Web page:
by Ceri x
January saw a 29th Birthday in the Keston household for Jules, as you may have seen by the previous cake post by Rachie (completely amazing rainbow cake). A Keston birthday is one that is traditionally celebrated with a slap up meal prepared by the other housemates, lots of fizzy wine and a lovely time all round.
Another tradition is that usually we will all usually take charge of a course each. Desserts are not usually my course of choice for the simple fact that I am much more of a savoury kind of girl. Charlotte made the decision that she would make a few dishes from the recent cookery book addition to the Kitchen which is Ottolenghi's 'Plenty'. The dishes that came from that book that evening were mouthwatering vegetarian delights, which I am sure Charlotte will be pleased to blog if of interest. Alternatively, I would very much urge that you buy the book. It is simply brilliant and there were a lot of happily full tummy's all round.
So on to the pudding. Jules is traditionally queen of this particular area so I felt the pressure was on. My first thought was that I was really keen to make a Tarte Tatin. Dissapointingly we didn't have the dish necessary and I wasn't able to shell out £70 for a new one. I then turned to the wonderful book, 'Spooning with Rosie' for ideas and found exactly what I was after.
Rosie is something of an inspiration to the Keston Kitchen. She is a fellow South London lass who set up her own Deli in Brixton around 5 years ago and has published the wonderful recipe book where I found this gem. The book and Deli are both well worh a visit and she is very much a lady after our own hearts. Apple Pureé with Syllabub was an indulgent yet light end to a wonderful meal. I was on a bit of a January health kick and despite the cream, it didn't feel too naughty. It's a relatively simple and tasty dessert which I would wholeheartedly recommend. Thanks Rosie. x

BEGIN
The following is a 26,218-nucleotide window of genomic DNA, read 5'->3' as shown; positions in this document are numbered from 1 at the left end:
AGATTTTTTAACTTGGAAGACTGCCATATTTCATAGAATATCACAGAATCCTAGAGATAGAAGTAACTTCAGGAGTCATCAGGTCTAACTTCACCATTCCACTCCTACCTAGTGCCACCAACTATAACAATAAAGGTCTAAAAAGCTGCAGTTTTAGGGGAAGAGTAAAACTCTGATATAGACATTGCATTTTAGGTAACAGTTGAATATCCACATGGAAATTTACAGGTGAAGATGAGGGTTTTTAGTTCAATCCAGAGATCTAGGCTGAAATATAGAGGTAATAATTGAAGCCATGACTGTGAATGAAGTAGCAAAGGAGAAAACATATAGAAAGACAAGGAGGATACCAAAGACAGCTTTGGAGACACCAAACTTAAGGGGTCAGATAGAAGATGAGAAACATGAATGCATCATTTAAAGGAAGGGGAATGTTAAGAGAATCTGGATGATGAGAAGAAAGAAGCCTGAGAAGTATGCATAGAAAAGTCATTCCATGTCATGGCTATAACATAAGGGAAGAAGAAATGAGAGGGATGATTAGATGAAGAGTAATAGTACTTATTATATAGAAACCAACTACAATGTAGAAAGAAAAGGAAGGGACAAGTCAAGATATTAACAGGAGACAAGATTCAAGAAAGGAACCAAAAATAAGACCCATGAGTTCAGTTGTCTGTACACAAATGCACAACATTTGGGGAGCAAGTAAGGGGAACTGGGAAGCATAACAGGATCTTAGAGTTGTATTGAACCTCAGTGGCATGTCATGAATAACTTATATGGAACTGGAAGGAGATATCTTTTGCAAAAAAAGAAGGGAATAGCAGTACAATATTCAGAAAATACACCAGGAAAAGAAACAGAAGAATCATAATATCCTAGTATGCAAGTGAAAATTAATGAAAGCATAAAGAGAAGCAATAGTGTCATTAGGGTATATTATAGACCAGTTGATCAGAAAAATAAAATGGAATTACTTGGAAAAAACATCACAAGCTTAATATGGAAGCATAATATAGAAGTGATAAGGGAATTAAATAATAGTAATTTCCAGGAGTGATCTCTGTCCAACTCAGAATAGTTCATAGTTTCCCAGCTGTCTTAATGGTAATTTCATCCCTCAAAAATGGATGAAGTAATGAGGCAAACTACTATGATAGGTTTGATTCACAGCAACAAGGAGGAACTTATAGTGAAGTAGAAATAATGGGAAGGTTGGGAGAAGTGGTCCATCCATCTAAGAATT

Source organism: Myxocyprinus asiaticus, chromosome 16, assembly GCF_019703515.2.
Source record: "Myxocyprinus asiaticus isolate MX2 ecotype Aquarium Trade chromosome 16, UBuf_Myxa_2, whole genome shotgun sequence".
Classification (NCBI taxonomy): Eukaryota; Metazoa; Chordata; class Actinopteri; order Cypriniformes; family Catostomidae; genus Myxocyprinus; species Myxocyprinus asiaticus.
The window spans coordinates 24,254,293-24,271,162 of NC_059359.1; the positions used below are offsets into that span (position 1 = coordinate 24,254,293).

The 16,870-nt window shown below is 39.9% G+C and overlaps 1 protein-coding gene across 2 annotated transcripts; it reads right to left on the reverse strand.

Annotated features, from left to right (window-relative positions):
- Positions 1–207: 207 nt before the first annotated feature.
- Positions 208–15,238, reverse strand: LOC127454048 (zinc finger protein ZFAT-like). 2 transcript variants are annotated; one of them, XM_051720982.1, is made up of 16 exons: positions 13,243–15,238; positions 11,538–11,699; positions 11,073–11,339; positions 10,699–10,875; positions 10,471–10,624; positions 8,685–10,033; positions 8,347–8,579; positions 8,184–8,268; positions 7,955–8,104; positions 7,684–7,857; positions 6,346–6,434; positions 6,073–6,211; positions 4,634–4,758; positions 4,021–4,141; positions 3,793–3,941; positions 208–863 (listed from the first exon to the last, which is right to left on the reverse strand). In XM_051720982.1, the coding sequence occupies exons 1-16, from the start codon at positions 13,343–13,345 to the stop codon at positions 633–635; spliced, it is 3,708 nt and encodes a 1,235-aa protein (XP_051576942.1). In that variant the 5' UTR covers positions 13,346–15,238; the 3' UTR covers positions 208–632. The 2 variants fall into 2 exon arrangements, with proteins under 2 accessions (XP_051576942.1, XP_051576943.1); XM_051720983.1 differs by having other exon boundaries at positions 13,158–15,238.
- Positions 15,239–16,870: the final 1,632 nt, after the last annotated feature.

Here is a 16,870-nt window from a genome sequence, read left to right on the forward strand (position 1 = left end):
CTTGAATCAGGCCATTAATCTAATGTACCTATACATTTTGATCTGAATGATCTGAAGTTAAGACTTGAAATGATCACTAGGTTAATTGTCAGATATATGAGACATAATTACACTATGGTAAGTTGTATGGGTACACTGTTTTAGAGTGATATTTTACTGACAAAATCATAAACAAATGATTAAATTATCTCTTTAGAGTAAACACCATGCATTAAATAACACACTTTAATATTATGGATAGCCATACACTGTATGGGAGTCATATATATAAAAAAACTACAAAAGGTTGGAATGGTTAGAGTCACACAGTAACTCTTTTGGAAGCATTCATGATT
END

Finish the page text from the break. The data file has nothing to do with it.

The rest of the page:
200 ml water
Core and peel the apples and roughly chop into pieces. Place the apples in a large saucepan with the juice of the lemon, the water and the cinnamon stick. With the lid on, simmer on a medium heat for about 40 mins, stirring from time to time. When the water has mostly gone, and you are left with a pulpy pureé, turn off the heat and leave it to cool right down. This may take a couple of hours. I actually did this step the night before, as we had the birthday dinner on a weeknight, so I wanted to be prepared for the following day.
3 Tablespoons medium sherry
1 Tablespoon dry vermouth
2 teaspoons rose water
3 tablespoons caster sugar
a little orange zest
200 ml double cream
freshly grated nutmeg
Measure the sherry, vermouth, rose water and sugar out into a small mixing bowl, followed by the orange zest. Thouroughly mix this all together and let it sit to dissolve the sugar and really infuse the scents. When the apple pureé is room temperature, you are ready to assemble. First decant the pureé into ramekins (I used wine glasses as I thought it looked pretty) and set these aside.
Measure out the double cream into a medium mixing bowl, and add the alcoholic syrup. Using a whisk, lightly beat for a few minutes. When the cream is softly forming peaks and is delicate to the touch, but not too stiff, your syllabub is perfect. Spoon this over the potted up pureé and grate a little nutmeg over it. Place in the fridge for half an hour until you are ready to serve up and enjoy the most wonderfully English sweet.
Saturday, 5 February 2011
Saturday, February 05, 2011 Keston Kids No comments